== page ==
the potential impact of Brexit on the food we eat!

Household food bills could be about to rise by a staggering 14% as a direct result of Britain’s decision to exit the European Union due to the predicted fall in the Pound against both the Euro and the Dollar.

Britain produces around 54% of the food we consume, with a further 27% coming from the EU and 19% from the rest of the world.  The direct impact of the drop in the value of the pound on the cost of that food will be substantial, and will be felt in the pockets of the British people in a matter of weeks.

Global source of UK food

Since entering the EU, inflation in the British economy has remained relatively low (between 2007 and their peak in 2012 food prices increased by an average of just 1.6% a year) but all that is about to change as the British economy contracts following the EU referendum.

In the first day of post referendum trading the Pound fell 8% against the dollar and 5% against the Euro, but it is predicted that there could be a further 10% drop as the markets adjust to take account of the massive contraction of the value of the British economy, which in one day dropped from the second to the third largest economy in Europe having been overtaken by France.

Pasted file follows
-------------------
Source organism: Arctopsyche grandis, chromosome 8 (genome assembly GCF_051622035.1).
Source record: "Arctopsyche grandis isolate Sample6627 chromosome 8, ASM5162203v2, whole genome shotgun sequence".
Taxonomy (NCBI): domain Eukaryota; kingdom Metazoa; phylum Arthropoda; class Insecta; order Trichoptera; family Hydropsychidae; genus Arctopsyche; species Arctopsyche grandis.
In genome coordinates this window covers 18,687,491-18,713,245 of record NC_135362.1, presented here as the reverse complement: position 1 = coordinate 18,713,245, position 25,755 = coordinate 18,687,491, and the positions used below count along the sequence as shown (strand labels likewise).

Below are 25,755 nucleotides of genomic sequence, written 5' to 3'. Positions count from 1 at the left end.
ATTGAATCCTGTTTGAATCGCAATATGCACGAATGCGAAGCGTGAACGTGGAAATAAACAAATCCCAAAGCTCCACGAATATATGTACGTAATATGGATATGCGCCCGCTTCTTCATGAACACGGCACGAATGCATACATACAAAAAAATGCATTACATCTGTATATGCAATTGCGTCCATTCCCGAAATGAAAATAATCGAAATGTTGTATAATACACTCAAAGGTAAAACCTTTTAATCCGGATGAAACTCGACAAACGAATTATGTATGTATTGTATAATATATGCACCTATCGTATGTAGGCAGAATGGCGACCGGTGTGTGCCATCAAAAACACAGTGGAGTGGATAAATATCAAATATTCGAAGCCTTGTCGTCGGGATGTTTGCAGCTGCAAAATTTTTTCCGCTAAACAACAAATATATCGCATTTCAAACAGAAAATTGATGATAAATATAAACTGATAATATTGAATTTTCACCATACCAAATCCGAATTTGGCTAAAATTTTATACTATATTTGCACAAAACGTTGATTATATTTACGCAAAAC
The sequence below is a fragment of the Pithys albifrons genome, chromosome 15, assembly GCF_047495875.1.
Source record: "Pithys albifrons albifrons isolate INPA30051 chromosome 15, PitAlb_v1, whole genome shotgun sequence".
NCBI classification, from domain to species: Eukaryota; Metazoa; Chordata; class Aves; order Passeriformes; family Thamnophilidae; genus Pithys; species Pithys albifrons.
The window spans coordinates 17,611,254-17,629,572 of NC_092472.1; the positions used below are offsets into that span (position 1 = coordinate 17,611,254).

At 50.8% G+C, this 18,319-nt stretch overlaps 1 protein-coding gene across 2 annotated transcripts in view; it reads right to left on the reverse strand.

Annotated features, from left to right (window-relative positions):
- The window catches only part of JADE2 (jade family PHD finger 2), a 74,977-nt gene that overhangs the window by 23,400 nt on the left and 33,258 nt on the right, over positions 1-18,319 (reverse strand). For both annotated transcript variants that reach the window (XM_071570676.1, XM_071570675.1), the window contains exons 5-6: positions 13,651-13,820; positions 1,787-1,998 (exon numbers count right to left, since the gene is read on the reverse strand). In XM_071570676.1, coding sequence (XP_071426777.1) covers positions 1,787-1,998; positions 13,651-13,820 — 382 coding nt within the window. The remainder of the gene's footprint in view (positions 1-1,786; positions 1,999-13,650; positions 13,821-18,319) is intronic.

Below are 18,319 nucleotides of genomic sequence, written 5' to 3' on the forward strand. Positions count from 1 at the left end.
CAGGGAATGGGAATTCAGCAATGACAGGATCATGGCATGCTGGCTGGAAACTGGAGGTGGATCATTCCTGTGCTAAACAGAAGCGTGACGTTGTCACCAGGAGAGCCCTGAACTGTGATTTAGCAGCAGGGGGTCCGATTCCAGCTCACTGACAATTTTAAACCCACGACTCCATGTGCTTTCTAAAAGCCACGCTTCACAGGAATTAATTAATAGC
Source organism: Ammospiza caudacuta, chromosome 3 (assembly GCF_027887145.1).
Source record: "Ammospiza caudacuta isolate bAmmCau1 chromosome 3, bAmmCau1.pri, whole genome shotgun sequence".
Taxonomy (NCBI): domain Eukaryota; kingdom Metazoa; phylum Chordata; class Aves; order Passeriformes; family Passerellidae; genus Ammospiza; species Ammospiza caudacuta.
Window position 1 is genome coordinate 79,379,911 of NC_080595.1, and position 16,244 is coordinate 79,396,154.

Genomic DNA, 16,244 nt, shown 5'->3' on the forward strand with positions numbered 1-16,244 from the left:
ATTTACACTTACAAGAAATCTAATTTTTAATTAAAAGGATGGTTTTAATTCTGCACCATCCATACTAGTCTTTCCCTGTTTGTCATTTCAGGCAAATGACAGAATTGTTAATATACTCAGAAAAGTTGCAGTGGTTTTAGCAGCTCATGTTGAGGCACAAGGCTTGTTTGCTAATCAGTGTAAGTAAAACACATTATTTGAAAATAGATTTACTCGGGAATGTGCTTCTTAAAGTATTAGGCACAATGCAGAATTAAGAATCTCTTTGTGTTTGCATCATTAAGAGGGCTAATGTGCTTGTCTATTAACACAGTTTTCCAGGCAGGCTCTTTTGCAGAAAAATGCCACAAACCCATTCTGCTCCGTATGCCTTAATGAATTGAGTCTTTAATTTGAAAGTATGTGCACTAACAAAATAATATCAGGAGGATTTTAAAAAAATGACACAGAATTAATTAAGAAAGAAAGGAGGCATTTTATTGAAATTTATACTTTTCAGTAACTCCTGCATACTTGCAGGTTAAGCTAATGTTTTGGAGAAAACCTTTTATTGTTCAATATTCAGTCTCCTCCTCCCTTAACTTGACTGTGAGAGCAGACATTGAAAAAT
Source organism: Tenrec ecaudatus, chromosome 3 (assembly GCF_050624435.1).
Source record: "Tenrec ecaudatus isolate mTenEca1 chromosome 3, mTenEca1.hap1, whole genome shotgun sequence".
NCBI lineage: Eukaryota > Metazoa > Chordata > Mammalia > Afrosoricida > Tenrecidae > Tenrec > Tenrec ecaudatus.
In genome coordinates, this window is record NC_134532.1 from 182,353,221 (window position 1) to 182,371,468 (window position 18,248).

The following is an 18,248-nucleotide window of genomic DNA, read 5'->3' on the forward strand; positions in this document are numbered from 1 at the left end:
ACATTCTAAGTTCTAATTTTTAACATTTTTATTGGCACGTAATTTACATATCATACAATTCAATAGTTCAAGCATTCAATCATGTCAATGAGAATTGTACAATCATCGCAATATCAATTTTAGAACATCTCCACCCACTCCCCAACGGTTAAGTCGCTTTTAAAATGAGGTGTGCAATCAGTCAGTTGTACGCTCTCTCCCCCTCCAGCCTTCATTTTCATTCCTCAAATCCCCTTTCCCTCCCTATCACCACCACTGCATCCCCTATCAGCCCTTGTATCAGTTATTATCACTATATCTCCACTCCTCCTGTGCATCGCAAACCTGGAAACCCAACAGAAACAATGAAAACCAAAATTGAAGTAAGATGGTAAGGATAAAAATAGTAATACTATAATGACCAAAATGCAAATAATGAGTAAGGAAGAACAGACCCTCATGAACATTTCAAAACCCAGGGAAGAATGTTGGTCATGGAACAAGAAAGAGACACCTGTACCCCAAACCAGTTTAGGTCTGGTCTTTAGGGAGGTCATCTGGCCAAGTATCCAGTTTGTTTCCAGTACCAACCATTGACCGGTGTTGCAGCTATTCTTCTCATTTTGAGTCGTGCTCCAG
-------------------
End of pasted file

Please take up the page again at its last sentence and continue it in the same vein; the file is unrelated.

The value of the pound has a direct impact on the cost of the food that we eat, the lower the pound and the more we have to spend on the food that we import and therefore the higher the cost of the food we buy.

Sources and notes: 

Food Statistics Pocketbook 2015 In Year Update: DEFRA | © Crown copyright 2016

  1. Total consumer expenditure on food, drink and catering in 2014. On average, around 11% of all household spending is on food. (p.6)
  2. Food prices rose 11.5% in real terms between 2007 and their peak in June 2012 as measured by the Consumer Price Index, following a long period in which they had fallen. Gradual price reductions since 2013 have reduced that real terms increase to 8.0% compared to 2007.

BBC Website

  1. The pound’s dramatic fall started overnight as the outcome of the referendum became clear. At one stage, it hit $1.3236, a fall of more than 10%.  By early afternoon, it had partially recovered, but was still nearly 8% down on the day.
  2. Against the euro, the pound dropped 7% to about €1.2085. By Friday lunchtime, it had risen again but was still 5.3% down on the day.
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